HC Deb 25 March 1985 vol 76 cc4-6
4. Mr. Barry Jones

asked the Secretary of State for Wales what is the number of people currently unemployed in Wales; how many were unemployed in May 1979; and what is the percentage increase in unemployment in Wales since May 1979.

Mr. Nicholas Edwards

On 14 February 1985 there were 183,806 unemployed claimants in Wales. In May 1979 the estimated equivalent figure was 77,200, an increase of 138.1 per cent.

Mr. Jones

After six years the right hon. Gentleman can only tell us these unpleasant figures. Does he agree that the Budget offers few hopes of new jobs? What has he done to safeguard the future of Llanwern as a viable, integrated steelworks against a background of laggardly continental reorganisation? Does he agree that the Shotton works is also a miracle of efficiency and productivity, but that thousands of ex-steelworkers on Deeside still beg for work in a place where vacancies total only 300 and the jobless 13,000? When will the Sharp factory open, and when will the Shotton paper mill be on stream?

Mr. Edwards

Both those major new job-creating projects in the hon. Gentleman's area of Wales will be starting on time. They are a sign of the scale of the new investment that is taking place. I agree that the Shotton steelworks is doing extremely well and I believe that Llanwern has guaranteed its future by its performance.

Mr. Gwilym Jones

Would it not be refreshing, and even fantastic, if there were a positive approach from the Opposition Benches on this matter? Does my right hon. Friend welcome the coming together of HTV and the Western Mail for the Welsh national business awards scheme? Did my right hon. Friend welcome the comment by the assistant controller of HTV about the need to inform the people of the many real achievements by industry in Wales?

Mr. Edwards

What the controller said is undoubtedly true. I am sure that everyone with an interest in the industrial future of Wales will take every opportunity to congratulate industry on its good performance and will take pleasure in the announcement of the large-scale new investment that we are securing.

Mr. John

How many of the 183,000 have been unemployed for over a year?

Mr. Edwards

If the hon. Gentleman tables a question, I shall give him an immediate answer.

Mr. Raffan

Does my right hon. Friend agree that if the concern expressed by the hon. Member for Alyn and Deeside (Mr. Jones) is to be taken seriously he must have the Welsh economic plan which he pulled out of a hat on 21 October last year independently costed and tell us where on Welsh earth he will find the money to pay for it?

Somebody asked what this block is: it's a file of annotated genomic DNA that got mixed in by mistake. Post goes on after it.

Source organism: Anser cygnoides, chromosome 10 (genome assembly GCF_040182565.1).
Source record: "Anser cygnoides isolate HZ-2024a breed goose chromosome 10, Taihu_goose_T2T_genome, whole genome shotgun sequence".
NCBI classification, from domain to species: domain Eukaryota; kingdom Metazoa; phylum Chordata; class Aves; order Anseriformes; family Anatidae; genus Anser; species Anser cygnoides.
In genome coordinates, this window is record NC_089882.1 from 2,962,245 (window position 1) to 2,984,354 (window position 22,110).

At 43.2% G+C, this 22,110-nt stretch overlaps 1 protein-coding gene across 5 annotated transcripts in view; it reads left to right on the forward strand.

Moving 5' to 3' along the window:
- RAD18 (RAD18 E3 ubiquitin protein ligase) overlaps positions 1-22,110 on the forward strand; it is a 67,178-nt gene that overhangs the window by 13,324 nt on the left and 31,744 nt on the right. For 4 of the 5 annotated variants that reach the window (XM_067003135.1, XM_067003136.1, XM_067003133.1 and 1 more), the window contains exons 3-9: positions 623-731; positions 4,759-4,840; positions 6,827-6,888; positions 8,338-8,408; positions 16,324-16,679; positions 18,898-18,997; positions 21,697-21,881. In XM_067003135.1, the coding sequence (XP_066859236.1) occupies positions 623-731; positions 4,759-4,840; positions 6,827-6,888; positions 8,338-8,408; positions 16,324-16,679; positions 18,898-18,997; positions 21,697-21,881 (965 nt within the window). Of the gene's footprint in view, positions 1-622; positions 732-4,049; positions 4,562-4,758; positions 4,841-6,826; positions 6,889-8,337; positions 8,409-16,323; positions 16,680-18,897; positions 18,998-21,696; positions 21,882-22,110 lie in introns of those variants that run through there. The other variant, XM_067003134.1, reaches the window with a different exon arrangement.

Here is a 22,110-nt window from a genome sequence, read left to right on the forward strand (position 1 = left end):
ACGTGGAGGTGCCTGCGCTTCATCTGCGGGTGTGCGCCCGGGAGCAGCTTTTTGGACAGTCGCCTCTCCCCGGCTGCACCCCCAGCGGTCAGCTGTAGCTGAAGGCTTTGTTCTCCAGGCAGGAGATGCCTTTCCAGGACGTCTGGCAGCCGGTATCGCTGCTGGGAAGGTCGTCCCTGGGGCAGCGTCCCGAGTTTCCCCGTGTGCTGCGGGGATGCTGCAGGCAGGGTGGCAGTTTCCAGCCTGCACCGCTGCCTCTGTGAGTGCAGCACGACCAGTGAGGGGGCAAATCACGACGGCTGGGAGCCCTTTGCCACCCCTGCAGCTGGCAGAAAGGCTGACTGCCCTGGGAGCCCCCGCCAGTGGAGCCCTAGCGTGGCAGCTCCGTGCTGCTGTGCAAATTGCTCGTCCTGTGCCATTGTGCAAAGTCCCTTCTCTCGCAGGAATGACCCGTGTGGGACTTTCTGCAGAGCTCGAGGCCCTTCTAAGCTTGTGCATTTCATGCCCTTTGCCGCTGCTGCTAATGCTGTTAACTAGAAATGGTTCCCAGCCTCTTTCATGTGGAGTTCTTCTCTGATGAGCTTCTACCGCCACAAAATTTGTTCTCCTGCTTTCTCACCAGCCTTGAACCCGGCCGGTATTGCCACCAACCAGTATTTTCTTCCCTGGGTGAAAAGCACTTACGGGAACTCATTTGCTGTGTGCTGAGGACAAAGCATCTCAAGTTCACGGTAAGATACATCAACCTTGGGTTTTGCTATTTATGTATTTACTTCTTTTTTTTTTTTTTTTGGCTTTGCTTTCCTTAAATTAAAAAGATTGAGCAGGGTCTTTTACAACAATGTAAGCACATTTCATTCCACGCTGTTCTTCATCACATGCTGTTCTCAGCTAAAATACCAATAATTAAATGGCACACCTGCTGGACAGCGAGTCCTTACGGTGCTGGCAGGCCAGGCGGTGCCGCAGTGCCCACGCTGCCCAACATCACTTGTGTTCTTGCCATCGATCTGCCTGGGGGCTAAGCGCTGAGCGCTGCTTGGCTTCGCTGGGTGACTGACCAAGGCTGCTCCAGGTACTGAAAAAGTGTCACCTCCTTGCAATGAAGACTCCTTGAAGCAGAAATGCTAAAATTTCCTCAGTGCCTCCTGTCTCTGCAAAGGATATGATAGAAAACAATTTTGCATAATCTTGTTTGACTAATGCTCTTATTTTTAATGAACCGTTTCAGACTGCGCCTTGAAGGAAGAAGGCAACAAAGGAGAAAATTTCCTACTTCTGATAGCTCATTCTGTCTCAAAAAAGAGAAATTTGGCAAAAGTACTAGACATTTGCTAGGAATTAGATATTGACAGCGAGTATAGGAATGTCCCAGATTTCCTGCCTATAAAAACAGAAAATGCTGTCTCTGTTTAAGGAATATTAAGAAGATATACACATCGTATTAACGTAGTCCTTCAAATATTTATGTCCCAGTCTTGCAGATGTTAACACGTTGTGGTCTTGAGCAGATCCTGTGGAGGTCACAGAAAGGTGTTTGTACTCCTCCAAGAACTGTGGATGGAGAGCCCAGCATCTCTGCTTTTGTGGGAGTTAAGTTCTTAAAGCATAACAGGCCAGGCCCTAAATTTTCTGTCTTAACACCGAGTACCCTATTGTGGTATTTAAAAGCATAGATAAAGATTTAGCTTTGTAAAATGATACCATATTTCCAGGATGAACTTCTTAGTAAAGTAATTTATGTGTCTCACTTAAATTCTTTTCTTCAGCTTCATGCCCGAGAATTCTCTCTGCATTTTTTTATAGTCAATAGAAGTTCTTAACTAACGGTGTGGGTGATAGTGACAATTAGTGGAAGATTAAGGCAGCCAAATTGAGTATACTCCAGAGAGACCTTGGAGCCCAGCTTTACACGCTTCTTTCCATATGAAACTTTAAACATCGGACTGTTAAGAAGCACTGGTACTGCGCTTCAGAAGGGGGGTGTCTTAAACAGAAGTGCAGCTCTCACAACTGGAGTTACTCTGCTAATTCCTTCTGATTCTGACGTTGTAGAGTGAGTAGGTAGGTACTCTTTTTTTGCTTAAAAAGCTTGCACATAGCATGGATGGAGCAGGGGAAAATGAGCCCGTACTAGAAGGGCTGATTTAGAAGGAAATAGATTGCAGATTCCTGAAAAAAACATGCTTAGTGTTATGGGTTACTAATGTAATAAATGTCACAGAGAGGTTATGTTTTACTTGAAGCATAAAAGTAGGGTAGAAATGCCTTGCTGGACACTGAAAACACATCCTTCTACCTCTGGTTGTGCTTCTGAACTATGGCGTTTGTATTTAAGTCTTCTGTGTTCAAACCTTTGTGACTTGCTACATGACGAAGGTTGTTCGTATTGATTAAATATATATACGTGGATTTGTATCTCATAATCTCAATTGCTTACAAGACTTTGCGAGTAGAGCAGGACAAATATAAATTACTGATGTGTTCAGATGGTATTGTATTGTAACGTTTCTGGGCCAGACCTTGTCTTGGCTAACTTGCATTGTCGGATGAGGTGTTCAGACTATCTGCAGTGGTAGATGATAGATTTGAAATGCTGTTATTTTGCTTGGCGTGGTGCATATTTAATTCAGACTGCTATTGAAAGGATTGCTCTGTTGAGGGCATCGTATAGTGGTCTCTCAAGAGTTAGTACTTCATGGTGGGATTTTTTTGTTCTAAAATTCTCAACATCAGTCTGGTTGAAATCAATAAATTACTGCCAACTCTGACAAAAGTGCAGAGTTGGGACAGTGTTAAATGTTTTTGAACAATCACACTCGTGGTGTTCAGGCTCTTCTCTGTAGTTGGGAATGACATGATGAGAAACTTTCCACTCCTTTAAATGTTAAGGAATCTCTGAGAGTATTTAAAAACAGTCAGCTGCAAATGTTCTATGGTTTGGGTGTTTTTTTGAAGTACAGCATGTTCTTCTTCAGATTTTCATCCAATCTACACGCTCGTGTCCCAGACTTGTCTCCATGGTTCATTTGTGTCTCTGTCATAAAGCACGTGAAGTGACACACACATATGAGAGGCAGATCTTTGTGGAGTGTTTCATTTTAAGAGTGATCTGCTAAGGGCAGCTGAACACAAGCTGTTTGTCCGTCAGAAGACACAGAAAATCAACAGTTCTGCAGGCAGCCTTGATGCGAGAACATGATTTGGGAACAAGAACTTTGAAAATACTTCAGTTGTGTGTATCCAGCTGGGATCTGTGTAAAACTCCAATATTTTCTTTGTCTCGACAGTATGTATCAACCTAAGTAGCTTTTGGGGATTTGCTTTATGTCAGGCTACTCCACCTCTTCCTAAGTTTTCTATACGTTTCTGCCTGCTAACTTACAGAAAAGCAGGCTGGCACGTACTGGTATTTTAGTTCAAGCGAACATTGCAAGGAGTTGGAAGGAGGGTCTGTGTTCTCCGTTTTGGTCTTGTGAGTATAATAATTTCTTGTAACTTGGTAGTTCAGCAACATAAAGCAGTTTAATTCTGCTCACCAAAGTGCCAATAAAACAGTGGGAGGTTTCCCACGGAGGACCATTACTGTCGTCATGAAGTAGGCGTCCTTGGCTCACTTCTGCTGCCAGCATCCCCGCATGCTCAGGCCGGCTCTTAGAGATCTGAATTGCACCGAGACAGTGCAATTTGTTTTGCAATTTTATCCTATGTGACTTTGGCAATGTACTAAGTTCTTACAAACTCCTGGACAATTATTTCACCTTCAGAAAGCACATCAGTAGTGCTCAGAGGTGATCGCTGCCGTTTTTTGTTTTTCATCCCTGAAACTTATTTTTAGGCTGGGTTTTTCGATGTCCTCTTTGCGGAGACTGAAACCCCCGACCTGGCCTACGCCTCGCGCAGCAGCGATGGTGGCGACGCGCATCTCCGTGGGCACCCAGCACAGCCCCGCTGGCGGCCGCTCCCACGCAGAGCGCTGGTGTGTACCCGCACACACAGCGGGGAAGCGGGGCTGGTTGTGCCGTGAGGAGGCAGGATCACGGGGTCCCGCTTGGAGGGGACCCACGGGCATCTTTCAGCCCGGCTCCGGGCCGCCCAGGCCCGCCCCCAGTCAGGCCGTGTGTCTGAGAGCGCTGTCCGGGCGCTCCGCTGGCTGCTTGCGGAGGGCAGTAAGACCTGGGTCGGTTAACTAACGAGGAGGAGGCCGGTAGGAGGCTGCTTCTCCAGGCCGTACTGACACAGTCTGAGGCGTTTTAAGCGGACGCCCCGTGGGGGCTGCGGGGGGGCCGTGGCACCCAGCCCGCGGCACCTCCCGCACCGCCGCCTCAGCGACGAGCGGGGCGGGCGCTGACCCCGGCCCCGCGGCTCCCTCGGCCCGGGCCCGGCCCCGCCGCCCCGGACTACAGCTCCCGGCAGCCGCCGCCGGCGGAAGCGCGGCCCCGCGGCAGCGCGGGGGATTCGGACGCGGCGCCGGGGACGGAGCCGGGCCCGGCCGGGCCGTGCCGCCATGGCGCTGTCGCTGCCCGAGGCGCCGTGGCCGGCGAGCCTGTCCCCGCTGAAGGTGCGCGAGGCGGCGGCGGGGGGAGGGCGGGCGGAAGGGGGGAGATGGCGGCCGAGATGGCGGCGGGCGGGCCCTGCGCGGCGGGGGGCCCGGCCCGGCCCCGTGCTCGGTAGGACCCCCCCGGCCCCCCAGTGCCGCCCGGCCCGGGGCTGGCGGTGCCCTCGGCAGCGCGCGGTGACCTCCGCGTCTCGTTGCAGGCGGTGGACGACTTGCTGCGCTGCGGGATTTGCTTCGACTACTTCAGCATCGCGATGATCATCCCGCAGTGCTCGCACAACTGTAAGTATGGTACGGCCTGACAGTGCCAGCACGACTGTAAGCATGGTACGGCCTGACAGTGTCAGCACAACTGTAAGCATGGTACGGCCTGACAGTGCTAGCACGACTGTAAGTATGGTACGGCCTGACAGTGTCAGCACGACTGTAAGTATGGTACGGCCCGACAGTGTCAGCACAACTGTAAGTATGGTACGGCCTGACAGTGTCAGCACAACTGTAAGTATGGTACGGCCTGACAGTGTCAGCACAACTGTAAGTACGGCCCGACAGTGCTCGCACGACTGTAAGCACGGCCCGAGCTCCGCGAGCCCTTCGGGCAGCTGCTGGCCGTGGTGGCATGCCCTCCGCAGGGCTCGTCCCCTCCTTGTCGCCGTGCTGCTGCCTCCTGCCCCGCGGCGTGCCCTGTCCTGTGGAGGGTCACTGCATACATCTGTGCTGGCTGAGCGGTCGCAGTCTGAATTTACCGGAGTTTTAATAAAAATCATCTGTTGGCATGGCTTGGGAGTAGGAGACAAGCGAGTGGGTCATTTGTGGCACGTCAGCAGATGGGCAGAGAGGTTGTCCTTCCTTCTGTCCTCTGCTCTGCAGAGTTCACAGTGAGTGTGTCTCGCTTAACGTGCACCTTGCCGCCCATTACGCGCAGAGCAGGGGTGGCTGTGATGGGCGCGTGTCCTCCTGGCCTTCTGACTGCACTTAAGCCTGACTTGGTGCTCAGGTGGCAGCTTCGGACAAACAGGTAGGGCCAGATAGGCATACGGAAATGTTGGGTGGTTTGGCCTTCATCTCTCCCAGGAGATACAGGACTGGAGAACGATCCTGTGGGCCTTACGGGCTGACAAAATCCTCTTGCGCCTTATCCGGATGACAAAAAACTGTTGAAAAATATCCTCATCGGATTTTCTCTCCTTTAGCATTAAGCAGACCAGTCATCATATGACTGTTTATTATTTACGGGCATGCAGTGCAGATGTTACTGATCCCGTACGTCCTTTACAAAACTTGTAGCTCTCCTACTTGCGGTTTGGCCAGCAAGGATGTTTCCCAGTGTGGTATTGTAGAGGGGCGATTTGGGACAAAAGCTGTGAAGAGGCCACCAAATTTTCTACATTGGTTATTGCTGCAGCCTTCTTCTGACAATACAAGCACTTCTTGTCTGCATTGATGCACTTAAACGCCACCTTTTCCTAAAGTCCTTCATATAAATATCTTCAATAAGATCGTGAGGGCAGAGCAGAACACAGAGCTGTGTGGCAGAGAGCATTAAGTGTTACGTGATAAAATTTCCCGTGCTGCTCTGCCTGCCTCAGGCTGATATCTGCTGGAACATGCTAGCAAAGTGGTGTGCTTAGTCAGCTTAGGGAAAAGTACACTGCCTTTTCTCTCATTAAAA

Mr. Edwards

I apologise to the hon. Member for Pontypridd (Mr. John) for not having immediately in front of me the figure he seeks. I accept that it is too high, and I am willing to answer a question about it. One of the most significant facts about the economic plan presented by the hon. Member for Alyn and Deeside (Mr. Jones) is that much of it has already been implemented by the Government.

Mr. Anderson

Does the Secretary of State recall that each year since 1979, as he has initiated deflationary policies and refused capital investment, he has claimed that we were turning corners, that things were getting better and that the academics at Bangor and elsewhere were alarmist? As the jobless figures continue to climb, why should we have any faith in his pronouncements?

Mr. Edwards

It is nonsense to talk of deflationary policies when clearly there is an increase in demand. My Department has carried out massive investment progammes on roads, factories and hospitals, and on infrastructure generally.

Mr. Terlezki

Does the Secretary of State agree that because of the Budget the WDA, WINvest and overseas companies are bound to expand, and to encourage and create more employment in Wales?

Mr. Edwards

One of the most important aspects of the Budget is the announcement of the dramatic expansion of the youth training scheme and the investment that that involves for the future of training provision. That is only one of our many measures to deal with the current problems.

Mr. Gareth Wardell

In response to the appalling record of increasing unemployment, will the Secretary of State give an assurance that he will resist any attempt by the Government, by the abolition of the wages councils, to cut the wages of the poorest who are employed? Will the right hon. Gentleman assure the House that instead of tinkering with the unemployment problem in that way he will accept that the real need is for a massive redistribution of wealth and income, and will he implement that policy in the near future?

Mr. Edwards

We have issued a consultative paper on the wages councils in which the arguments are set out fully. We should now proceed with the consultation process. I hope that the hon. Gentleman welcomes the measures that were announced in the Budget to lower the cost of employing those on lower wages, because that will help in providing jobs for them.

Mrs. Clwyd

Is the Secretary of State aware that the Cynon Valley is again top of the league table for male unemployment? Is he further aware that five men lost their jobs there last week, on the say-so of one man — Mr. Ian MacGregor? Two of those men were not even present when the so-called incident occurred. Will he intervene to reinstate those five men?

Mr. Edwards

I shall not intervene in what must be management decisions for the National Coal Board.